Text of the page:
Quote:Testosterone induces anti-social behaviour in humans

I always wondered about the source of this instance of consensus "science".....

Did any of the women grew beards or physically attacked other players?
mv Wrote:
Quote:Testosterone induces anti-social behaviour in humans

I always wondered about the source of this instance of consensus "science".....

Did any of the women grew beards or physically attacked other players?
Because everyone knows beards are sure sign of anti-social behavior. Shock
The article says:
Quote:Those who received testosterone behaved more fairly, had fewer bargaining conflicts and were better at social interactions.

However, women who thought that they had received testosterone, whether or not they actually did, behaved more unfairly than those who thought that they had received placebo, again whether or not they actually did.

So why do they say "Testosterone induces anti-social behaviour in humans"?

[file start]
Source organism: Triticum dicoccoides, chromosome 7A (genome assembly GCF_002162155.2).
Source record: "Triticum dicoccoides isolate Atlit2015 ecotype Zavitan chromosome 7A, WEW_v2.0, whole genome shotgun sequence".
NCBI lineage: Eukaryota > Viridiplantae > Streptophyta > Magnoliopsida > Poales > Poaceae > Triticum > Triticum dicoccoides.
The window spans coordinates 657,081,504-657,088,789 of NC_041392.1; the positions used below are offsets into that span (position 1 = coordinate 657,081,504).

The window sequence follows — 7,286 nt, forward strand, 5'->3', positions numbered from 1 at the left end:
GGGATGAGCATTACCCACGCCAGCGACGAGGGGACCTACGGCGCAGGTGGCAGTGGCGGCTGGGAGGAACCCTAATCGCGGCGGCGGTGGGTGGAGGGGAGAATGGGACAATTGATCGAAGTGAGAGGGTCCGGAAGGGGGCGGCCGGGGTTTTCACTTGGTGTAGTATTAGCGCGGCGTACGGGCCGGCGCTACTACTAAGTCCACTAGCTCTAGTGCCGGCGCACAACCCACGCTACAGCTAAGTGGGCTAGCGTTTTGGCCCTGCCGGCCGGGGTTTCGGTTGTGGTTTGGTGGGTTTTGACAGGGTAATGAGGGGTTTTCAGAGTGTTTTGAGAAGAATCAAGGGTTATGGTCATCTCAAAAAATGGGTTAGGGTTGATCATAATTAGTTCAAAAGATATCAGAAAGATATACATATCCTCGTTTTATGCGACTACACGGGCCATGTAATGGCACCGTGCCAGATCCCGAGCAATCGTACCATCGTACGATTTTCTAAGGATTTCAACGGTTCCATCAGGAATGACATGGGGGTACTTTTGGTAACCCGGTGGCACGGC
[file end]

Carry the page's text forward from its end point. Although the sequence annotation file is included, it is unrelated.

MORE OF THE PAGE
That short quotes indicates it isn't testosterone,but,the false idea of what it does that animated the females to act bad when they thought they had received testosterone.
Maybe women have less testosterone receptors than men. They should do the study with men.
I'm sure some would act badly on the placebo, but it also might have the expected effect on the male mind.
Yeah, that placebo drug sure is potent, isn't it?
testosterone definetely increases the female libido.
So a guy should drop a tiny testosterone pill in his cutie's drink to insure a good time? Liquor is dandy but testosterone is quicker? The rhyme is gone.
jt Wrote:So a guy should drop a tiny testosterone pill in his cutie's drink to insure a good time? Liquor is dandy but testosterone is quicker? The rhyme is gone.

"Q" must like hairy little girls. Wink1
The study shows that there are other things besides hormones at work, and these things can sometimes have a stronger effect; but hormones definitely do make a significant contribution.